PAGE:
May 18, 2024

NASA Astronauts Complete New Solar Array Installation on International Space Station

NASA spacewalker Josh Cassada flights the Canadarm2 robotic arm bring the roll-out solar array to its installation website on the Starboard-4 truss section. Credit: NASA TV
NASA astronauts Josh Cassada and Frank Rubio concluded their spacewalk at 2:21 p.m. EST after 7 hours and 5 minutes. The set of Expedition 68 Flight Engineers finished their major objectives.
Cassada and Rubio set up an International Space Station Roll-Out Solar Array (iROSA) to enhance power generation for the 3A power channel on the stations starboard truss structure. They also disconnected a cable television to ensure the 1B channel can be reactivated after it was closed down due to a power journey in its electrical system. The disconnection of the cable will isolate the afflicted portion of the variety and restore the channel to 75% of its regular operating capacity.
In addition, the duo likewise finished an additional job to release numerous bolts for the upcoming iROSA installation on the 4A power channel on the port truss.

NASA astronaut and Expedition 68 Flight Engineer Frank Rubio is pictured throughout a spacewalk tethered to the International Space Stations starboard truss structure. Behind Rubio, the last rays of an orbital sunset permeate Earths thin environment as the space station flew 258 miles above the African nation of Algeria. Credit: NASA
During the spacewalk, Cassada was designated extravehicular team member 1 (EV1) and wore a match with red stripes. Rubio was designated extravehicular crewmember 2 (EV 2) and remained in an unmarked fit.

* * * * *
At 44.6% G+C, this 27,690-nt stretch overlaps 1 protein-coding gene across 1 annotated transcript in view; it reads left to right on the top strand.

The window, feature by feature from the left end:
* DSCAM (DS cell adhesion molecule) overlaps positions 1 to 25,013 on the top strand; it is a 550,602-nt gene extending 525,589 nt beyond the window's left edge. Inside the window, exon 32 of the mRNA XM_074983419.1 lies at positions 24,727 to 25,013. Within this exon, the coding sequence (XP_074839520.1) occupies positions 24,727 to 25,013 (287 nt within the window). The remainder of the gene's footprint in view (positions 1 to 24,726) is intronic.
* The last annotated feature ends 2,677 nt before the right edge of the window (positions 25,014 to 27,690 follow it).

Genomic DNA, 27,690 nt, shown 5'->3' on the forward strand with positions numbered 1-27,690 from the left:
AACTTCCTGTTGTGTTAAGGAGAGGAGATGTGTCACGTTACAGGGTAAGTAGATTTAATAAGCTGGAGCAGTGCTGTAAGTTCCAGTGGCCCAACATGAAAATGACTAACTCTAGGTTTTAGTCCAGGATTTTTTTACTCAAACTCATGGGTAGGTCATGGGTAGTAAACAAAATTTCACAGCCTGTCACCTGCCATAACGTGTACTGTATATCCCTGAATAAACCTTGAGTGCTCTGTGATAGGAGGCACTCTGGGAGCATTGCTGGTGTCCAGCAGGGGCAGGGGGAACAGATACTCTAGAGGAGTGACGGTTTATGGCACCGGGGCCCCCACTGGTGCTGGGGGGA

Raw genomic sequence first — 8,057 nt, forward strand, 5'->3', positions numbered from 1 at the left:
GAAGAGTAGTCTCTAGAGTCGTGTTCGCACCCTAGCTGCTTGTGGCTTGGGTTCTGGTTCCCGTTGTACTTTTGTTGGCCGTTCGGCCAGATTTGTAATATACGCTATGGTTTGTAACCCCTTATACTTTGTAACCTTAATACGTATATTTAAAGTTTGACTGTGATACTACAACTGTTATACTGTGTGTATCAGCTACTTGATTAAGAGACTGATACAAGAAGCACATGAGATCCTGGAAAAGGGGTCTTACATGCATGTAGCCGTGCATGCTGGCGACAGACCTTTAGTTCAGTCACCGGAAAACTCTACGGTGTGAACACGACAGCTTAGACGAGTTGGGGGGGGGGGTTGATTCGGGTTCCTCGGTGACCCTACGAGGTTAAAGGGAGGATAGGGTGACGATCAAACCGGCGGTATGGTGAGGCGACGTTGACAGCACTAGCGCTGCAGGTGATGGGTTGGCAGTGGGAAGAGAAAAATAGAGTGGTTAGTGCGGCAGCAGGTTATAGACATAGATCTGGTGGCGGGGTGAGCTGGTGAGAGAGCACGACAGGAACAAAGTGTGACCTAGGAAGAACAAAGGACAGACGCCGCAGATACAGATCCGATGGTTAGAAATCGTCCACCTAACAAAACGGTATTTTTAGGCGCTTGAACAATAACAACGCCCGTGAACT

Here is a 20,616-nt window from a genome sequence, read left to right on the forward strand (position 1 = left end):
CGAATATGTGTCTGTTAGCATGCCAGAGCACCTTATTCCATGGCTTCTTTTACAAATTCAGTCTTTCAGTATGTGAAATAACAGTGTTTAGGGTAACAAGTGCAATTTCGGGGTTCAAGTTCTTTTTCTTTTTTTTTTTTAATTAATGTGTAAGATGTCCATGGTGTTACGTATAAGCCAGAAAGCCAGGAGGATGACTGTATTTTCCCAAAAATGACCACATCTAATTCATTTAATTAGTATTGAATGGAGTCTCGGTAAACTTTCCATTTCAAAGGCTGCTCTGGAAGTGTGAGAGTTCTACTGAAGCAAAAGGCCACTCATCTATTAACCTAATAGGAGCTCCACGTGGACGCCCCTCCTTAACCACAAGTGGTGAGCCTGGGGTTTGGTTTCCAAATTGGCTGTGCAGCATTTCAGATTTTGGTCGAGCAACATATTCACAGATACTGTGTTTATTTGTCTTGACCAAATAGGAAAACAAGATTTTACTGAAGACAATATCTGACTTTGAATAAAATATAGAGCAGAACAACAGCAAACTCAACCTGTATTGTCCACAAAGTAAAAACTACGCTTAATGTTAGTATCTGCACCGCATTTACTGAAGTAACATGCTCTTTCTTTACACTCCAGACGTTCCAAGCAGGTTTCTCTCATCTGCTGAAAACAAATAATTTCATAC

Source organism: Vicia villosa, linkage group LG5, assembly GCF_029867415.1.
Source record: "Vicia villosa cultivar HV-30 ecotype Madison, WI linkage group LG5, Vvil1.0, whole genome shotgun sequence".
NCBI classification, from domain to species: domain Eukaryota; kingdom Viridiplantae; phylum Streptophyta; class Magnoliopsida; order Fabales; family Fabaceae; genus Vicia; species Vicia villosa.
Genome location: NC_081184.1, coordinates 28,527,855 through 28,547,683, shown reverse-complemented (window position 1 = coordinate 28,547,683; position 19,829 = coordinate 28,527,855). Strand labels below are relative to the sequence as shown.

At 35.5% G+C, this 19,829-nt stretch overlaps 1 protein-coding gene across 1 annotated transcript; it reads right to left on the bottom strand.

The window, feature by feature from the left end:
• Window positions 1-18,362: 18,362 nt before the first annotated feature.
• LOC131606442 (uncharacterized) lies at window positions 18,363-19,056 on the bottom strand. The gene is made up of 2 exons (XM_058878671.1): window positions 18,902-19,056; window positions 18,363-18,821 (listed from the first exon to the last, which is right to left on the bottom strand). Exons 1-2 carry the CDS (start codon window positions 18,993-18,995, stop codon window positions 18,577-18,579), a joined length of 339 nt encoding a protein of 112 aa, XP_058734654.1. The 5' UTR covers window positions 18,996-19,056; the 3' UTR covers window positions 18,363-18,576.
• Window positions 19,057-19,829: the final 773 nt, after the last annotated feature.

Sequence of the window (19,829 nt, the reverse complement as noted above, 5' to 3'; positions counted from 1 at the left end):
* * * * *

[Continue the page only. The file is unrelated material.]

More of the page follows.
It was the 256th spacewalk in support of spaceport station assembly, upgrades, and upkeep, and was the second spacewalk for both astronauts. Cassada and Rubio are in the middle of a planned six-month science objective living and working aboard the microgravity laboratory to advance clinical knowledge and demonstrate new technologies for future human and robotic expedition objectives, consisting of lunar objectives through NASAs Artemis program.
NASA astronaut and Expedition 68 Flight Engineer Josh Cassada is pictured dressed in his Extravehicular Mobility Unity (EMU), or spacesuit, during a seven-hour and 11-minute spacewalk to ready the International Space Stations starboard truss structure for future rollout solar range setup work. Credit: Frank Rubio/NASA
The next U.S. spacewalk is arranged for Monday, December 19, to install an iROSA on the 4A power channel on the port truss. This will be the fourth iROSAs out of an overall six prepared for setup. The iROSAs will increase power generation ability by approximately 30%, increasing the stations total readily available power from 160 kilowatts to as much as 215 kilowatts.

Cassada and Rubio set up an International Space Station Roll-Out Solar Array (iROSA) to augment power generation for the 3A power channel on the stations starboard truss structure. NASA astronaut and Expedition 68 Flight Engineer Frank Rubio is pictured throughout a spacewalk connected to the International Space Stations starboard truss structure. Credit: NASA